As a group of crash-landed aliens, the characters were created with a non-binary gender identity working to ensure that our behavioural choices were not influenced by an unconscious gender bias: we were all nurturing but rowdy; each of us had pragmatic moments and ditzy moments; the alien language we created offered only gender neutral pronouns; we offered the same physical nuances; leadership was fluid between the cast and costumes were purposefully designed to cover hair, with our only make up some colourful circles of face paint.  

 

Notedly, these are tiny gestures towards tackling gendered assumptions in theatre, but they were a considered part of the process.

However, in almost all of the 30+ performances I would witness an adult correct a child who, in their eyes, had mis-gendered a performer.  In spite of our best efforts as a creative team, the binaries of the world in which the attending adults grew up created the context for the work and presumably the language they will use to help the young audience remember the performance.

However tiny in socio-political terms, these considerations of gender were a significant part of the process but is it really enough to challenge gender normativity by stealth when this quiet work is so easily over ridden by the world being presented to children out with the theatre?  Should we have done more to support, challenge and sometimes confront those who influence our young audiences before, during and after engaging in a performance? Did these small considerations of gendered behaviour have any cultural impact?  Was this part of the process simply virtue signalling?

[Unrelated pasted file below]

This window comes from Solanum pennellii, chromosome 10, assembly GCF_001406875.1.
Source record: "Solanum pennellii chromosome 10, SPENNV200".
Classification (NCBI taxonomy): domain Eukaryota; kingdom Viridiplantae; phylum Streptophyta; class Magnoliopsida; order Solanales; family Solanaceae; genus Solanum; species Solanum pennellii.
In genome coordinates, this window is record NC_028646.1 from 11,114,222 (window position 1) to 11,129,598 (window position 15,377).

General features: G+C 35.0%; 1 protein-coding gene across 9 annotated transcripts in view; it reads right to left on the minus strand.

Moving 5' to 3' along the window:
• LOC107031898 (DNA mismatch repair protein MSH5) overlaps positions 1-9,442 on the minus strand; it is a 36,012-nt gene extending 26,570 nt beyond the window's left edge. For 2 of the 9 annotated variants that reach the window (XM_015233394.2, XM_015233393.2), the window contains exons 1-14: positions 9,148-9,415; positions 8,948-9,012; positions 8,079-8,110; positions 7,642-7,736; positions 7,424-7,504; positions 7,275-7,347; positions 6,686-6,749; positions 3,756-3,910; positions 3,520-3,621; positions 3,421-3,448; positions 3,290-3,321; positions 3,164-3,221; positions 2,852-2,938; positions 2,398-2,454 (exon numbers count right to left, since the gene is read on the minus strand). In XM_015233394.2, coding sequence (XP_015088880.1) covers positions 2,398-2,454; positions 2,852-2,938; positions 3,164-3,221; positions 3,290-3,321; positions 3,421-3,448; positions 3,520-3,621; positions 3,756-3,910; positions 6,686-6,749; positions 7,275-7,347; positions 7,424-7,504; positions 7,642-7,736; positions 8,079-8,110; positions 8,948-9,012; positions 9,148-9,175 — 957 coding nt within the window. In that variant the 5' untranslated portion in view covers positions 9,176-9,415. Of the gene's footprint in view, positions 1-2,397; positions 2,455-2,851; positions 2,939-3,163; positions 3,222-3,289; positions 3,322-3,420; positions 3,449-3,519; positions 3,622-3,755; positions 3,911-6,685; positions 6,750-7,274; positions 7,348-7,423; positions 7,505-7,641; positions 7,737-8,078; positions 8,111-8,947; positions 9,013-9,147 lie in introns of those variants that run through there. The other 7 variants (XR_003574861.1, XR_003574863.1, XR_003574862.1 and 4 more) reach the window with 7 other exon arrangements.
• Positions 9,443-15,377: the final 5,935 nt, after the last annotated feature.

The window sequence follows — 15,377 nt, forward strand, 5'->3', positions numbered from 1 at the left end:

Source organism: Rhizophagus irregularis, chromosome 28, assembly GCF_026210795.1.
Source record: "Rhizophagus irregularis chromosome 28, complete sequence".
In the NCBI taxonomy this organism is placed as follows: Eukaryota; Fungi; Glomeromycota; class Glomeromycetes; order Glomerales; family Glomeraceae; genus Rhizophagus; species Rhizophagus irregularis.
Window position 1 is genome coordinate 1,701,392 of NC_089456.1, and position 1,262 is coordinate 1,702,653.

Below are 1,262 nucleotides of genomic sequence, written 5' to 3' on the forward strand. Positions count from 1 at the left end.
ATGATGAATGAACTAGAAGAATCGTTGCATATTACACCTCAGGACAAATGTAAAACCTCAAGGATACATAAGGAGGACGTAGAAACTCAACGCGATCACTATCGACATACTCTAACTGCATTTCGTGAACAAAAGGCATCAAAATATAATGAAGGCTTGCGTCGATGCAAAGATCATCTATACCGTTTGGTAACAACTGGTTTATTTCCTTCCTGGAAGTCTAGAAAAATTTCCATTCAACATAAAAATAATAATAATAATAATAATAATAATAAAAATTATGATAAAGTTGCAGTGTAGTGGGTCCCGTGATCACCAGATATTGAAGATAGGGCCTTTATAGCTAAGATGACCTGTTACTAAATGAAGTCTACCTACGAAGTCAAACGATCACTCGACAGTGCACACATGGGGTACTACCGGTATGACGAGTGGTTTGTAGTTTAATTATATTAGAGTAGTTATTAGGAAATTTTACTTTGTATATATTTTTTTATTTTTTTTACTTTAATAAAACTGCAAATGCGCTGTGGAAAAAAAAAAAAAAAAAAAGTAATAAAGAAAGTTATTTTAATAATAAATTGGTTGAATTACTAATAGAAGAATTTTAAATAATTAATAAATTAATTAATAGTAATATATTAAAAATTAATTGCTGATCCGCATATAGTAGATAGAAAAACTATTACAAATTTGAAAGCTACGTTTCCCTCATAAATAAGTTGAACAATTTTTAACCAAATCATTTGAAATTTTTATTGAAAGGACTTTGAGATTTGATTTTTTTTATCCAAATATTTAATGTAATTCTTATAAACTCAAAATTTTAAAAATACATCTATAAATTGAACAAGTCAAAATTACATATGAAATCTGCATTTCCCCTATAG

In my role as a movement director, I ask similar questions in the rehearsal room of the representation of women on stage. Of mathematics, George Cantor said, ‘the art of proposing a question must be held of higher value than solving it’.  However, I often face frustrations as the gendered ‘micro-tropes’ that I attempt to challenge are dismissed by patriarchal, not always male, directors unwilling to ask these questions of their own work or who feel that there is not enough time to ask such a seemingly minor question.  Where do you go when the question you propose can be so easily ignored?

Micro-tropes of women I often experience include all of the central female roles being weepy, women being referred to as girls whilst men are referred to as men and young female teenagers being bitchy. I know that this experience is nothing new.

Although not always a solution, when creating work with youth theatres or companies of young people, if I feel that the creative team do not see the issue with these micro-tropes, I become less stealthy and will ask questions directly in front of the young people.  This can make me feel uncomfortable and at times can feel as if I am undermining the director but if I quietly let the narrative tropes continue, I am part of the problem.  What if a better version of stealth is about getting in the room and then being explicit in spite of it feeling uncomfortable?